Hand Trucks. The larger the parts are, the more effort is required to handle them by hand. Added weight involves added muscular effort, and .added volume means more trips to transport
a given number of pieces. As weight and volume increase, trucks of some sort become increasingly desirable. . Human labor is required to push them from place to place, but they add to the effectiveness of that labor by making it possible to move a large number of parts easily and at one time.

Hand trucks are superior to no trucks at all, but they offer a number of disadvantages. They are bulky, and since they must be pushed through the aisles that are used by anyone who desires to go from one part of the plant to another, with or without material, they cause interference to easy movement and often serious congestion. Where only one aisle is available, empty trucks commonly flow back against the stream of loaded trucks. In addition, the trucks occupy considerable valuable floor space at the various work stations. The replacing of hand trucks by conveyers will often result in worth-while economies.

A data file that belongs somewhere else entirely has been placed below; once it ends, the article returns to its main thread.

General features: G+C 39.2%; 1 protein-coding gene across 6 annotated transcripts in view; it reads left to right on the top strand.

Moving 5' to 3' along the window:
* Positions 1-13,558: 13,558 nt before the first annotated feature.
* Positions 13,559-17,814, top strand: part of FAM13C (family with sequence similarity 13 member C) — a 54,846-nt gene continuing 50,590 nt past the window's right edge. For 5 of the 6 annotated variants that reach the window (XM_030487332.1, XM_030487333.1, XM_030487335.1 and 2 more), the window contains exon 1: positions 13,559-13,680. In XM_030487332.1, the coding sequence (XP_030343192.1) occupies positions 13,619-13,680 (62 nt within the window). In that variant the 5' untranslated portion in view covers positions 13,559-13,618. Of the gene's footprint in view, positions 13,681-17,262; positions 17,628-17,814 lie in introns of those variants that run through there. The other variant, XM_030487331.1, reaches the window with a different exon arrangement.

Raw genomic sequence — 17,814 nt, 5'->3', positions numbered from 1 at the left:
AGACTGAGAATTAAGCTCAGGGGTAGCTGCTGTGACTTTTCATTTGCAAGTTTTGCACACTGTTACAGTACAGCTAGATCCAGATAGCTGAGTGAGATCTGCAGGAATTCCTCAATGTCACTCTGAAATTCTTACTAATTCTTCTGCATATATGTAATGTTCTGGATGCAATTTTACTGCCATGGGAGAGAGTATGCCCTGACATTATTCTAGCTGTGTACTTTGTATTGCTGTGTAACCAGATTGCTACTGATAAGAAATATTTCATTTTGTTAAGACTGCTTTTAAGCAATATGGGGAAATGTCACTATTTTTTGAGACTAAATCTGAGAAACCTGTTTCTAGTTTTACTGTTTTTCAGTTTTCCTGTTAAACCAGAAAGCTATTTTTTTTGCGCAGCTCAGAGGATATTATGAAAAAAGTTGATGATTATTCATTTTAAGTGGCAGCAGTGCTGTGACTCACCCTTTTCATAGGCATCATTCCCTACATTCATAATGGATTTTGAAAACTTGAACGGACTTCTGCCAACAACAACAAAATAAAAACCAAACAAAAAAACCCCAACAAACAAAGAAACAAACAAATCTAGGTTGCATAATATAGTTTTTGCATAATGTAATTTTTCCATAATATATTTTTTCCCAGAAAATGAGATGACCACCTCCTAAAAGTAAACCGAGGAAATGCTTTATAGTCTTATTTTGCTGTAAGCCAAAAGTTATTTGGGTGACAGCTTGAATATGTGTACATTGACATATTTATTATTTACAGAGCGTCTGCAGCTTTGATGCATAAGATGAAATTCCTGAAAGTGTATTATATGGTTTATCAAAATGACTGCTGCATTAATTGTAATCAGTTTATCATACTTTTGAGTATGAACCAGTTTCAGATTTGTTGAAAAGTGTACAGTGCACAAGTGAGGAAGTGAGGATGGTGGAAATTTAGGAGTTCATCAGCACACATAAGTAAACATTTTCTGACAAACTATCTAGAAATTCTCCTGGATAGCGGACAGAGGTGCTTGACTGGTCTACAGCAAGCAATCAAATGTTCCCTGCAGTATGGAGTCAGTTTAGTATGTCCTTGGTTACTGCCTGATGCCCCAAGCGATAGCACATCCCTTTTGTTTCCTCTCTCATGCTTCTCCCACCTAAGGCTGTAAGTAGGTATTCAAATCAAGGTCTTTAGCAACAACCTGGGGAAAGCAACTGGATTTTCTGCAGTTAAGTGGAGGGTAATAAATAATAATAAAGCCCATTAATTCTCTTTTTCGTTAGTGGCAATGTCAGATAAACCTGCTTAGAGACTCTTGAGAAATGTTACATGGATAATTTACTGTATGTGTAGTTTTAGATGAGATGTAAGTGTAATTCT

Electric Trucks. Electric trucks are used for much the same purpose as hand trucks. They require the services of an operator, but usually more material may be handled per trip, and handled faster. Electric trucks are made in a number of different styles, and special trucks are made for special applications.

Tractor-trailer Systems. When miscellaneous material must be transported to a number of different places located over a large area, electric trucks may be replaced to advantage by a